Review: Birdman


BirdmanAlthough Michael Keaton has stated the personality of his character Riggan Thomas is the most dissimilar to himself of any he has ever played, Birdman, it could be argued, is his JCVD. Directed by Alejandro González Iñárritu (Biutiful) and scripted by Iñárritu along with Nicolás Giacobone, Alexander Dinelaris and Armando Bo, it chronicles the efforts of a former Hollywood superhero to reignite the spark of his ailing career.

Hoping to regain relevance, pay homage to the hero who inspired him, and put his family life back together, Riggan Thomas is in the final days of launching a Broadway play he has written, directed, produced and stars in. Guided by an inner voice that sounds not unlike the growling baritone of Beetlejuice, Thomas confronts innumerable internal and external crises that threaten to crush the production.

Behind the scenes, his daughter (Emma Stone), fresh out of rehab, is intent on punishing him for being an absent father. On stage, he must deal with the antics of Mike (Edward Norton), the Broadway darling who is not only perfect for the role but will also bring legitimacy and more importantly, ticket sales to the production. Internally, he struggles with remorse, self-doubt, anger, desperation and an angry flirtation with being a drunken asshole.

So, Thomas has a completely different personality. Keaton may not bare his soul in this, but he bares nearly everything else. He and Norton spend a sizable amount of time in Birdman performing in tighty-whiteys, both for shock value and comedic effect. He doesn't stop at shedding his clothing, however, as even his hairpiece is stripped away. Layer after layer, we peek behind the stage, through the dressing room door, and beneath the clothing and pretense to explore the psyche of an A-list actor.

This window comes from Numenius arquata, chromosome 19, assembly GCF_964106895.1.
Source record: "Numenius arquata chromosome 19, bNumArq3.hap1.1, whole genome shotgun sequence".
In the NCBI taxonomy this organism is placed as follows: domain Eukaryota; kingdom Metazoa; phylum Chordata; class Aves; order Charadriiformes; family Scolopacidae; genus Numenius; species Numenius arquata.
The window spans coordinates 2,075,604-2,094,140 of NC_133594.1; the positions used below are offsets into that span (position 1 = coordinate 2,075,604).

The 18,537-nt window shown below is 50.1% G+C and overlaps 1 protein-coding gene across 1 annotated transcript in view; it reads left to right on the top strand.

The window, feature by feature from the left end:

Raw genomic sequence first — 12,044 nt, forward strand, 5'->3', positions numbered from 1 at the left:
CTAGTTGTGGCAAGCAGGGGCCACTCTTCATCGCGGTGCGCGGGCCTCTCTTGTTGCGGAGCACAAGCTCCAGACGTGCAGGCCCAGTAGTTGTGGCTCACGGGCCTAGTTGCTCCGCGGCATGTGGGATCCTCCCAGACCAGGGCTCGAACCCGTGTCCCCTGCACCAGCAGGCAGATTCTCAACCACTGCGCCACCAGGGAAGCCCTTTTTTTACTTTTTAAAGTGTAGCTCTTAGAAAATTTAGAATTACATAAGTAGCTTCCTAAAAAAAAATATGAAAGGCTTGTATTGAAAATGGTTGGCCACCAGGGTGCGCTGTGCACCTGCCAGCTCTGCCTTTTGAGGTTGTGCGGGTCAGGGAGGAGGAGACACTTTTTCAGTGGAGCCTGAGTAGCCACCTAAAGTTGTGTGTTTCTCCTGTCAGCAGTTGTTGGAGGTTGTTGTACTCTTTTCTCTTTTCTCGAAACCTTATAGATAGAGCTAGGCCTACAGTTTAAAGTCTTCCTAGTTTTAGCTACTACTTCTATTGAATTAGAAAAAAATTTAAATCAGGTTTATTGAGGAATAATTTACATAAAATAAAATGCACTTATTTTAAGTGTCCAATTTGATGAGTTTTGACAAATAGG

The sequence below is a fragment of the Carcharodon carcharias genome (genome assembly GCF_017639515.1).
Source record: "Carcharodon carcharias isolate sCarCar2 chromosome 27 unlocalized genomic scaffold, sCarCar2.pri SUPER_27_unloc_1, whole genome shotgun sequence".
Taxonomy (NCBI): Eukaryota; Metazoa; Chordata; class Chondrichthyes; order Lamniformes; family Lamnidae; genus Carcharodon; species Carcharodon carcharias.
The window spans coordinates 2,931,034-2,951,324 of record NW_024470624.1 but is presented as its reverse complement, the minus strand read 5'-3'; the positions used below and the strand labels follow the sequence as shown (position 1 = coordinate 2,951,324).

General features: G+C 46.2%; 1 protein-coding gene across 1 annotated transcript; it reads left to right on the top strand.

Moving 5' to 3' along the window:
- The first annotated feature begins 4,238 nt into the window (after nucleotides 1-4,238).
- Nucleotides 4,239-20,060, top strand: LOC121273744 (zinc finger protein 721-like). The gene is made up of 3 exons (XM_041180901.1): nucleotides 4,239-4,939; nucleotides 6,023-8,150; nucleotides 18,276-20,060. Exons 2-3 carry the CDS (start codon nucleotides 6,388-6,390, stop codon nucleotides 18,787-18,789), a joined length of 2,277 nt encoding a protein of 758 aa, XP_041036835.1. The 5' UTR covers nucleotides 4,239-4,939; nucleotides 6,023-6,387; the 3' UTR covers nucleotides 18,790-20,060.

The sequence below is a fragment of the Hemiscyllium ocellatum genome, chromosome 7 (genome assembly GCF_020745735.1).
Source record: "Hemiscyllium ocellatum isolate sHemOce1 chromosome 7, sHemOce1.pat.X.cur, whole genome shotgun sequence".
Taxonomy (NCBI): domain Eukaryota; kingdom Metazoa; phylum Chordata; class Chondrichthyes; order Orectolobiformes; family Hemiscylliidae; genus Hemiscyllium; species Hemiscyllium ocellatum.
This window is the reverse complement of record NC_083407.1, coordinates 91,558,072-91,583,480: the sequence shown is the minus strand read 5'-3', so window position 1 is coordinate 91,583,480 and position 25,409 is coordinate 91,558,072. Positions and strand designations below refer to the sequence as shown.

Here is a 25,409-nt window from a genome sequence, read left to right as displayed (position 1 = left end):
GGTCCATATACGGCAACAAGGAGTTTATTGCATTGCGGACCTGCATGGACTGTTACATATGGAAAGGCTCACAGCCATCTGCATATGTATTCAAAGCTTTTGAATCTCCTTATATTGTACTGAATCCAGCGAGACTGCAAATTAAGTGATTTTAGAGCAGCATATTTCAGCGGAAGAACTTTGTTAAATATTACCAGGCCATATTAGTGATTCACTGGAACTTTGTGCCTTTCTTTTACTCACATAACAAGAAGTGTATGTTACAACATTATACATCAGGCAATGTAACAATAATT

Equal parts self-deprecating and triumphant, Keaton's performance as a parody of himself is phenomenal. Iñárritu gets deliveries not just from Keaton but from all of his cast, who were required to perform up to 15 pages of dense dialogue at a time. This is mostly delivered in intense one-on-one conversations full of scathing commentary on the Hollywood machine and actors' places in it. Norton's shenanigans provide comic relief every time Keaton gets too dark. His character extends method acting to fellow cast members, doing outrageous things to upset them thus providing a more believable performance. The quality of his work rivals Keaton's, and the interaction between them provides some of the meatiest scenes in the film.

Birdman lays bare the actor's struggle to create meaningful art as opposed to the lure of becoming a sellout. It smartly satirizes celebrity's changing relationship with fandom through the rise of social media. It aspires to Attenborough, Kubrick and Gilliam. Satire and homage, comedy and tragedy, Birdman presents the act of creation as metaphor for the act of creation while it explores the self-destruction required to bring it about.